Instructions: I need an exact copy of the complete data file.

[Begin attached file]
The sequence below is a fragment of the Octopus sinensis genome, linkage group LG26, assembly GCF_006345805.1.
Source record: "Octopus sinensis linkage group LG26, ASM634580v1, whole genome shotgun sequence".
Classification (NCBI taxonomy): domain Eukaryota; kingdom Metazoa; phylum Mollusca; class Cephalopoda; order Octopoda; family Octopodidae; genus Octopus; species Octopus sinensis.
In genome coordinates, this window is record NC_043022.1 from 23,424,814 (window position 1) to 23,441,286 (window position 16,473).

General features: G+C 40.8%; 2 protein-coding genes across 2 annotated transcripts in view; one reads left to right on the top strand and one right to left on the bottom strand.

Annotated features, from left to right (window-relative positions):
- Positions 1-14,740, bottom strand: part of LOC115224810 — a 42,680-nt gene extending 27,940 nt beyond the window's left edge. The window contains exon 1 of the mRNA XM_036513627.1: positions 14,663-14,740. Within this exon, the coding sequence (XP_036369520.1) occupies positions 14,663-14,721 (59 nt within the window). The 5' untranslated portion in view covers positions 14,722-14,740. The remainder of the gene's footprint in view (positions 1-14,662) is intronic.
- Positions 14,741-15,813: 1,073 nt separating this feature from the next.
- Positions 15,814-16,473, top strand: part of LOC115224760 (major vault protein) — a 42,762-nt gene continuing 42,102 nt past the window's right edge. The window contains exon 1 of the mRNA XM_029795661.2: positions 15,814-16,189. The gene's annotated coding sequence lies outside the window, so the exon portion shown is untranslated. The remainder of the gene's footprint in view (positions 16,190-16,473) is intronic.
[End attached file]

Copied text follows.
The sequence below is a fragment of the Octopus sinensis genome, linkage group LG26, assembly GCF_006345805.1.
Source record: "Octopus sinensis linkage group LG26, ASM634580v1, whole genome shotgun sequence".
Classification (NCBI taxonomy): domain Eukaryota; kingdom Metazoa; phylum Mollusca; class Cephalopoda; order Octopoda; family Octopodidae; genus Octopus; species Octopus sinensis.
In genome coordinates, this window is record NC_043022.1 from 23,424,814 (window position 1) to 23,441,286 (window position 16,473).

General features: G+C 40.8%; 2 protein-coding genes across 2 annotated transcripts in view; one reads left to right on the top strand and one right to left on the bottom strand.

Annotated features, from left to right (window-relative positions):
- Positions 1-14,740, bottom strand: part of LOC115224810 — a 42,680-nt gene extending 27,940 nt beyond the window's left edge. The window contains exon 1 of the mRNA XM_036513627.1: positions 14,663-14,740. Within this exon, the coding sequence (XP_036369520.1) occupies positions 14,663-14,721 (59 nt within the window). The 5' untranslated portion in view covers positions 14,722-14,740. The remainder of the gene's footprint in view (positions 1-14,662) is intronic.
- Positions 14,741-15,813: 1,073 nt separating this feature from the next.
- Positions 15,814-16,473, top strand: part of LOC115224760 (major vault protein) — a 42,762-nt gene continuing 42,102 nt past the window's right edge. The window contains exon 1 of the mRNA XM_029795661.2: positions 15,814-16,189. The gene's annotated coding sequence lies outside the window, so the exon portion shown is untranslated. The remainder of the gene's footprint in view (positions 16,190-16,473) is intronic.